This report identifies challenges influencing the future of cities in Europe and beyond, presenting several perspectives from which to look at resolving these issues. It is an initiative of the JRC and is supported by the Commission’s Directorate-General for Regional and Urban Policy (DG REGIO). The main aim is to raise open questions and steer discussions on what the future of cities can, and should be, both within the scientific and policymaker communities.
This book focuses on the process that creates the global urban periphery, namely suburbanization, as well as the ways of life, suburbanisms, that are encountered there. Inspired by Henri Lefebvre’s demand not to give up urban theory when the city in its classical form disappears, this book is a challenge to urban thought more generally as it invites the reader to reconsider the city from the outside in. It is part of the Urban Futures series.
This book focuses on the potential of ICT to increased possibilities for new uses and elements or even types of urban open spaces, as an important added value to the quality of life, inclusiveness and atrractiveness of the city. The editors are Carlos Smaniotto Costa, Ina Šuklje Erjavec, Therese Kenna, Michiel de Lange, Konstantinos Ioannidis, Gabriela Maksymiuk and Martijn de Waal and its is open access.
This book presents a selection of the best contribution to the Digital Cities 9 Workshop held in Limerick in 2015 and was edited by Michiel de Lange and Martijn de Waal. It combines a number of the latest academic insights into new collaborative modes of city making that are firmly rooted in empirical findings about the actual practices of citizens, designers and policy makers.
This book, written by Paul Chatterson, seeks to explore the power of rapidly emerging constellations of connected experiments that can harness the creative power of the many and have the potential to radically unlock the latent potential of cities. It foregrounds that one of the central problems is the way that we approach the very idea of sustainability and questions the dominant urban project of the human species, which he defines as Capitalocene.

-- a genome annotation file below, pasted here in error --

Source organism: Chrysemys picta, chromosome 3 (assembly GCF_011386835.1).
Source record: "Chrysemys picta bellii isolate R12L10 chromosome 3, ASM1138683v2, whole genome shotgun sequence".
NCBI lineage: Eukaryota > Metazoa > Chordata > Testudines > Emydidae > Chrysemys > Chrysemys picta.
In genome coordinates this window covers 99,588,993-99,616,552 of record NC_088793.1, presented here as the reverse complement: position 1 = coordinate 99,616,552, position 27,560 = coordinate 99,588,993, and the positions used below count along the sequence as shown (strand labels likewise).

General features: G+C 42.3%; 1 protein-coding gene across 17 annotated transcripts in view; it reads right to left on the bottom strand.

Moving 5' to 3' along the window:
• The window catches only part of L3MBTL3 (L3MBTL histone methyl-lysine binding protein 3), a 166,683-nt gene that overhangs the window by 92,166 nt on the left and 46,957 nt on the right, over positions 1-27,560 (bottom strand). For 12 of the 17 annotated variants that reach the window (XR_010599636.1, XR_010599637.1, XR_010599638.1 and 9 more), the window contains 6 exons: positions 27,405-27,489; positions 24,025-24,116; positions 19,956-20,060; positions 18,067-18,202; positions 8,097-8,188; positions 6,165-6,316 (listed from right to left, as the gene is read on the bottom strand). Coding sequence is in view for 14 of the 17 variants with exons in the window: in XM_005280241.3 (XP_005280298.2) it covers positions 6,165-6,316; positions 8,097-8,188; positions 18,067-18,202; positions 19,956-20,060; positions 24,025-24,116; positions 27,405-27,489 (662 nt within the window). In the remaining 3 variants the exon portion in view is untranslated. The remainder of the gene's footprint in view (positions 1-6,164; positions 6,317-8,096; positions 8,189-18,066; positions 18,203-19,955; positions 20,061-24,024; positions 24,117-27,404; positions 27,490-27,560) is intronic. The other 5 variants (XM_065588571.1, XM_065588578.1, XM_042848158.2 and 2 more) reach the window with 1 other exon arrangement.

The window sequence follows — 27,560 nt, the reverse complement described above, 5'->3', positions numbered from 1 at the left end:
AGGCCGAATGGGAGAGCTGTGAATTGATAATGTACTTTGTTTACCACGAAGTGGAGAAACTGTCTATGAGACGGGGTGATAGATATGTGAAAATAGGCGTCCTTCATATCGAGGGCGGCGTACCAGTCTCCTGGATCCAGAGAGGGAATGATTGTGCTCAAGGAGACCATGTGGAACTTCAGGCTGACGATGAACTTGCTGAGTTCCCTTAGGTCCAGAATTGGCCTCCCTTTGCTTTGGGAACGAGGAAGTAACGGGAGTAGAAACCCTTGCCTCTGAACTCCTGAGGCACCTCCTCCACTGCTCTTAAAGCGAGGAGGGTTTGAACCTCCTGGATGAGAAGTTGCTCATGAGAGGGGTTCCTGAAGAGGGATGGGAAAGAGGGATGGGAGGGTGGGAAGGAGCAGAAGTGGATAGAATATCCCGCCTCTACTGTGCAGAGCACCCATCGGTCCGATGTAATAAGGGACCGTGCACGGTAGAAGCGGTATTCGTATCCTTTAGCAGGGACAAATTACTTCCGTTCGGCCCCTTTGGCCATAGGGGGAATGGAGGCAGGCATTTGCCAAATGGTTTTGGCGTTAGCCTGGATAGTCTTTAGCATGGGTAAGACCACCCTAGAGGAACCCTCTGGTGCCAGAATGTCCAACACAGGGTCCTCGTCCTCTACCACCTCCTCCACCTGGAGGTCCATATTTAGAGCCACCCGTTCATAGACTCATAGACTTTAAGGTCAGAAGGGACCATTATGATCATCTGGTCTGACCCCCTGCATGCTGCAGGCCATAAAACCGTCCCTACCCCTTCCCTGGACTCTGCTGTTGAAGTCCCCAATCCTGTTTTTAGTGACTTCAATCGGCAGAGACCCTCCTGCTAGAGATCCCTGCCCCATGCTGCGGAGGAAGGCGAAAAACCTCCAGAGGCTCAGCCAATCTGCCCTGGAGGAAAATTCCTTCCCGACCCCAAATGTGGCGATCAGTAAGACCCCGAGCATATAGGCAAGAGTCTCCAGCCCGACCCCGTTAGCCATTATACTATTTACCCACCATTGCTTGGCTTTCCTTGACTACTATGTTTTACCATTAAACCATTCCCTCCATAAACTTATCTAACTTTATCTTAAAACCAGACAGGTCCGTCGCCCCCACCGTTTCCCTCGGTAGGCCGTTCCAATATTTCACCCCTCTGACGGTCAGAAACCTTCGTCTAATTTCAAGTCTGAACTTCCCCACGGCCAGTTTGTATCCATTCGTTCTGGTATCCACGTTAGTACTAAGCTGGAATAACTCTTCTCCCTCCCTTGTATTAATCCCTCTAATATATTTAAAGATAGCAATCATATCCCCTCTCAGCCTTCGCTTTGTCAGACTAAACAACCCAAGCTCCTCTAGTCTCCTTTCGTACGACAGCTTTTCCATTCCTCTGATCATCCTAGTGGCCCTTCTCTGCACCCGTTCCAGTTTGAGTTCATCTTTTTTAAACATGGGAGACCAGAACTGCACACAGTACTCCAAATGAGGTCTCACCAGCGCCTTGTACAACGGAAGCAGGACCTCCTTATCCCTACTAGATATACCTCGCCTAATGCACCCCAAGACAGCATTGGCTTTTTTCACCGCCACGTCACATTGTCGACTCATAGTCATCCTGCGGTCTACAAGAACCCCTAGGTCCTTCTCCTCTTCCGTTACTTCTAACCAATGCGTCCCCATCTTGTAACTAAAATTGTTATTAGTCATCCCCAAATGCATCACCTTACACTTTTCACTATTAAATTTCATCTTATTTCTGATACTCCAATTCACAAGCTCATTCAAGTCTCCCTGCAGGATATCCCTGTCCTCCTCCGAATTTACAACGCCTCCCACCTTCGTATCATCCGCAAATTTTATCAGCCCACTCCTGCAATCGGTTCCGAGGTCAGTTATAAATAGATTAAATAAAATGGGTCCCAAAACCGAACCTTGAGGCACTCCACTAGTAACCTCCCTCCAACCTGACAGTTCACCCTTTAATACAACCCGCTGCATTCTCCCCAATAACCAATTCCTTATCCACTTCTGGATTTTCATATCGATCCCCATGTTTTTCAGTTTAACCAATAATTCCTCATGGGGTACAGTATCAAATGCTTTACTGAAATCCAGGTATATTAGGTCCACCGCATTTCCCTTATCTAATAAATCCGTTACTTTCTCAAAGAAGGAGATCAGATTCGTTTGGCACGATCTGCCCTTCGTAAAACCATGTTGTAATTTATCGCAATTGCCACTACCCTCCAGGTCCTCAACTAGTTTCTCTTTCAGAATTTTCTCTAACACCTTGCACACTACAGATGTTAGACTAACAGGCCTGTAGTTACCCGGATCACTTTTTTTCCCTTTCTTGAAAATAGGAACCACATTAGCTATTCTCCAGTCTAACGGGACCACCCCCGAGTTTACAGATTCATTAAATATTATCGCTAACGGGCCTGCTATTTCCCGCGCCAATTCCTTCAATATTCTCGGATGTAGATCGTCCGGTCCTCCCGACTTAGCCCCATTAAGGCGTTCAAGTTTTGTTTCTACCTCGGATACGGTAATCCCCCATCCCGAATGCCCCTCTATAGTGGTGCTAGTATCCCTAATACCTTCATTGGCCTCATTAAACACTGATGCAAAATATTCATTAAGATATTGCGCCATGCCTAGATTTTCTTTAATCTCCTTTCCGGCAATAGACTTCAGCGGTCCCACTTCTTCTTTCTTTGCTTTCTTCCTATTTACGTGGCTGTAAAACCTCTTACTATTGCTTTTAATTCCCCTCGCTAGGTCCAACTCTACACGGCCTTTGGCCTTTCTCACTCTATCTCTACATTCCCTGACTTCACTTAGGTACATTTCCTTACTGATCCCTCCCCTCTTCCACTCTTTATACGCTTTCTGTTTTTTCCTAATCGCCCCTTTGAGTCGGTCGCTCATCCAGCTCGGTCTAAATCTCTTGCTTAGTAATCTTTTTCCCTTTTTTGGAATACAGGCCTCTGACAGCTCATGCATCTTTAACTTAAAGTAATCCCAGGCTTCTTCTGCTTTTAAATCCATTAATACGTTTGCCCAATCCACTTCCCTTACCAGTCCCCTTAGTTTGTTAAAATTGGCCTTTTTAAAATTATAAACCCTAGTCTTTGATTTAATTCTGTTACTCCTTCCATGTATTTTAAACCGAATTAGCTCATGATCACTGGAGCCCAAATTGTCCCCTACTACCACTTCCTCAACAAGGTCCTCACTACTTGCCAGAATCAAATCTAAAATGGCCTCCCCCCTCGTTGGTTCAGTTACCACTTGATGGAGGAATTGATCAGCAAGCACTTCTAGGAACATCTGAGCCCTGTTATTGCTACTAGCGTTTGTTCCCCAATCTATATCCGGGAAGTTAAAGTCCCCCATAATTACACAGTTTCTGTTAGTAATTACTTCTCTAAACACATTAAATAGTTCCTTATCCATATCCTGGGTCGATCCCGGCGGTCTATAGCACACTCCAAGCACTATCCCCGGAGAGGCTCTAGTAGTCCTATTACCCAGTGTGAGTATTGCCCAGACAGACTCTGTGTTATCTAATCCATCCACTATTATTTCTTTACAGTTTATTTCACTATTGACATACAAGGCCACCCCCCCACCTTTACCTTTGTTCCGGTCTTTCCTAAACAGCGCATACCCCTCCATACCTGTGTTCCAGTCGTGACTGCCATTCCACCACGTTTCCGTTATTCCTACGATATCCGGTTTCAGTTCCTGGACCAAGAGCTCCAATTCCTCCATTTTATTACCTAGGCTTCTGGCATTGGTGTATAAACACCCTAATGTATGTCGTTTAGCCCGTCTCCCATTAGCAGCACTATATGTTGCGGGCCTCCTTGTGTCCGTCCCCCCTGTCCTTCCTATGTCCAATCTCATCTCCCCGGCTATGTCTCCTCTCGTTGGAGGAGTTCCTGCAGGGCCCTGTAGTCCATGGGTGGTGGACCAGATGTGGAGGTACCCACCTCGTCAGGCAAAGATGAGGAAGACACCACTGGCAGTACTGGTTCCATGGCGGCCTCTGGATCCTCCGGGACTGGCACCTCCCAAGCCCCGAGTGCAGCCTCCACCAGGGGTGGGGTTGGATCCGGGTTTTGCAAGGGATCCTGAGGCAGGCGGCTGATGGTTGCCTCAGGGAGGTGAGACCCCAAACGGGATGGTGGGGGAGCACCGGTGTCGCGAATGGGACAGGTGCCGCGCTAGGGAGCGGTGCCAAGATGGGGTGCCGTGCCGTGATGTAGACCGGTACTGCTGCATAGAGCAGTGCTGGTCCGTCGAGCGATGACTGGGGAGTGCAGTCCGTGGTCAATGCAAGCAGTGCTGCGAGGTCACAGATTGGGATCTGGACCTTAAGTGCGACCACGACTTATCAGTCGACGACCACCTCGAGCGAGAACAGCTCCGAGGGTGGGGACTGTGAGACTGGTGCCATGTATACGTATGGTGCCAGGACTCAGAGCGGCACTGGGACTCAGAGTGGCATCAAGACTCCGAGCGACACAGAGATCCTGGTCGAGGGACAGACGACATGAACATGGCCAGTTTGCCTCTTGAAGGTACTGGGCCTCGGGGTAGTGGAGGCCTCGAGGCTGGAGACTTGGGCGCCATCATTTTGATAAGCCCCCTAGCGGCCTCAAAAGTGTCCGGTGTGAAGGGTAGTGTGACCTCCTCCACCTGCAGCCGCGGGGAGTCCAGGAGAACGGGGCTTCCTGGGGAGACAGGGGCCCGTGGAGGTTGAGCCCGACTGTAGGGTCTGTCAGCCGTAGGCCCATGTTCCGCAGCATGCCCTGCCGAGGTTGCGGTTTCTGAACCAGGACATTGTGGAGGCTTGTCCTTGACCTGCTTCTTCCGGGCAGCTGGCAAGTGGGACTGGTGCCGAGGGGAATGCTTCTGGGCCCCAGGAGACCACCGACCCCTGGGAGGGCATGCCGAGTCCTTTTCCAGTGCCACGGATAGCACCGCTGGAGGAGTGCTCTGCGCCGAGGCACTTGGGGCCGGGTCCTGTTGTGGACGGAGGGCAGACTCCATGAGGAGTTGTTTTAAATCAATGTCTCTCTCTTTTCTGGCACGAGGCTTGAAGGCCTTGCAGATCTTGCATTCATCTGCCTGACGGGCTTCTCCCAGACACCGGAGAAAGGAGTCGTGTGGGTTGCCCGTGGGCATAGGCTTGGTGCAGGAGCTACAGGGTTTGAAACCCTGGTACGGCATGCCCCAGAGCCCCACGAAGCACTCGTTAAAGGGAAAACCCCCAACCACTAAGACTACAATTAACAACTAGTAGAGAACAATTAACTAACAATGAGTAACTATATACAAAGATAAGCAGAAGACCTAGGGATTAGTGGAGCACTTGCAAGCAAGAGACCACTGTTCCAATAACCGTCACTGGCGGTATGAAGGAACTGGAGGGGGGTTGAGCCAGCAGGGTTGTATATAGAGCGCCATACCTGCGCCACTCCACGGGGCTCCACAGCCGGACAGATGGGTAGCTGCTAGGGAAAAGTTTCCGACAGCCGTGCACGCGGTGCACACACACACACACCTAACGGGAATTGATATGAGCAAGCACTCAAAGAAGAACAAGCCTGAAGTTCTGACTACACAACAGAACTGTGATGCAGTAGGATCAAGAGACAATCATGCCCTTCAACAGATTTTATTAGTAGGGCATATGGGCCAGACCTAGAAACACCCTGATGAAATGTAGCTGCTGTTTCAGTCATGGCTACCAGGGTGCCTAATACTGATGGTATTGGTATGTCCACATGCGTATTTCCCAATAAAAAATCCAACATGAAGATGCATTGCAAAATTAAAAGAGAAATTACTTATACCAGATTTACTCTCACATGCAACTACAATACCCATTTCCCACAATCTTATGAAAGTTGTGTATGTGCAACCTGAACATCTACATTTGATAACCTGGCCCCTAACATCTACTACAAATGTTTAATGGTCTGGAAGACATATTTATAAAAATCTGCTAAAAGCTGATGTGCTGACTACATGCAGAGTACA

Written by AbdouMaliq Simone and Edgar Pieterse, this book attempts to address the relationship between urban theory and practice in Asia and Africa. It is argued that we need to look at the neighborhood or district level to get the essence of urban lives. This book reads like a collection of authors’ thoughts on urban change over the past several decades. It reflects their concern for social justice in African and Asian cities, which is ever challenged by the commodification and technologization of urban spaces.
As the robot industry develops and debates on the ‘rise of the robots’ increase at a global level, Centre for Cities explores how automation and artificial intelligence could transform UK cities. Their research shows that some cities will be more vulnerable than others and that, without concerted action, socio-economic divides across the country are likely to widen. Stressing the need to understand the deeper meaning of these changes, the authors explore how the skill system adapts to respond to these changes.